Handwriting might be a lost art, but educators should make sure it lives on in the classroom.
According to a new study, Pam Mueller and Daniel Oppenheimer of Princeton University and UCLA Los Angeles respectively, students who write out their notes by hand actually learn more than those to type their notes on laptops. Over the course of several experiments, Mueller and Oppenheimer tested students’ memories for factual detail, conceptual comprehension, and synthesizing capabilities after half of them took notes by hands and the other half took notes by way of computer. Students who used laptops cranked out more words than hand-writers did, but the hand-writers ended up with a stronger conceptual understanding across the board.
Here’s Cindi May writing for Scientific American:
What drives this paradoxical finding? Mueller and Oppenheimer postulate that taking notes by hand requires different types of cognitive processing than taking notes on a laptop, and these different processes have consequences for learning. Writing by hand is slower and more cumbersome than typing, and students cannot possibly write down every word in a lecture. Instead, they listen, digest, and summarize so that they can succinctly capture the essence of the information. Thus, taking notes by hand forces the brain to engage in some heavy “mental lifting,” and these efforts foster comprehension and retention. By contrast, when typing students can easily produce a written record of the lecture without processing its meaning, as faster typing speeds allow students to transcribe a lecture word for word without devoting much thought to the content.
What’s surprising is that even when students were warned of the risks of verbatim note-taking, their electronic notes still demonstrated the same amount of rote dictation as pen-to-paper documentation did. Does that suggest handwriting’s universal advantage over laptops?
Some scientists are reportedly skeptical of the findings, wondering if the effects are overstated. Typing notes on a screen does have its benefits. Electronic documents can lend themselves to better organizational formatting. Moreover, when it comes time to revisit electronic notes later, some students might find the flexible format beneficial. On a laptop, notetakers can delete, reorder, and build on ideas with a simple click or keystroke. But on paper, that kind of fluid assimilation and rearrangement of concepts just isn’t possible. Syncing between devices can make notes ultra-portable, too—and search options available on laptops make studying more efficient.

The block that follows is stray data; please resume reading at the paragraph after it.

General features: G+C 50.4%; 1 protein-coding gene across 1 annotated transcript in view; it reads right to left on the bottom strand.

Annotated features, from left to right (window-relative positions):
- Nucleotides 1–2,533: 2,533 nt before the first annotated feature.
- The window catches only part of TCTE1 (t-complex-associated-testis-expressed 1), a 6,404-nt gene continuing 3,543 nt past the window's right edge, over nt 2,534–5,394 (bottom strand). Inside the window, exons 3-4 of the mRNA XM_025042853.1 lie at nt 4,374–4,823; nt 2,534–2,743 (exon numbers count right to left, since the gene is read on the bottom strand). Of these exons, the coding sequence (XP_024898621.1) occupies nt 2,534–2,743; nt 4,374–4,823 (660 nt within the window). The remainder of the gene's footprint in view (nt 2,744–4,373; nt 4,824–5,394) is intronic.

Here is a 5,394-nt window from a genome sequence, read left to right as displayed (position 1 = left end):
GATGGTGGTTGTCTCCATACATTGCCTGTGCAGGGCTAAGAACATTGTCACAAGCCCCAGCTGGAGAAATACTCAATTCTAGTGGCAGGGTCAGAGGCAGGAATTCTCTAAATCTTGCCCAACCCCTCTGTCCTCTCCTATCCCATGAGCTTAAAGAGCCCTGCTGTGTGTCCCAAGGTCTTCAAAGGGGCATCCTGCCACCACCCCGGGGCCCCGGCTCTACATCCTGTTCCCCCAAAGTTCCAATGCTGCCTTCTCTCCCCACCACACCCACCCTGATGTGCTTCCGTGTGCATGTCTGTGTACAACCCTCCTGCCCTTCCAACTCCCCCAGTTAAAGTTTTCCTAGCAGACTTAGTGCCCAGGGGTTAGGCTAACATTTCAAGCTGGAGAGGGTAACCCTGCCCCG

Writing by hand can also lend itself to verbatim note-taking too, though—especially if educators couple their lectures with wordy PowerPoint presentations or dense textbook readings. Depending on what kind of learner a student is, those simultaneous visual cues might make passive dictation easier, resulting in less long-term retention.
The study does indicate the importance of note-taking overall, though, no matter the medium:
These findings hold important implications for students who use their laptops to access lecture outlines and notes that have been posted by professors before class. Because students can use these posted materials to access lecture content with a mere click, there is no need to organize, synthesize or summarize in their own words. Indeed, students may take very minimal notes or not take notes at all, and may consequently forego the opportunity to engage in the mental work that supports learning.
Twenty years ago, cognitive psychologist Robert Bjork called this phenomenon “desirable difficulty,” the idea that making learning harder can help information stick. If teachers required students to take their own notes or (on top of that) requested that they handwrite them, students could perform better on tests—and they might even feel empowered to be more creative throughout the learning process, too. Some combination of handwritten and typed notes could also expedite the learning process and illustrate the power of engaging with material in more ways than one.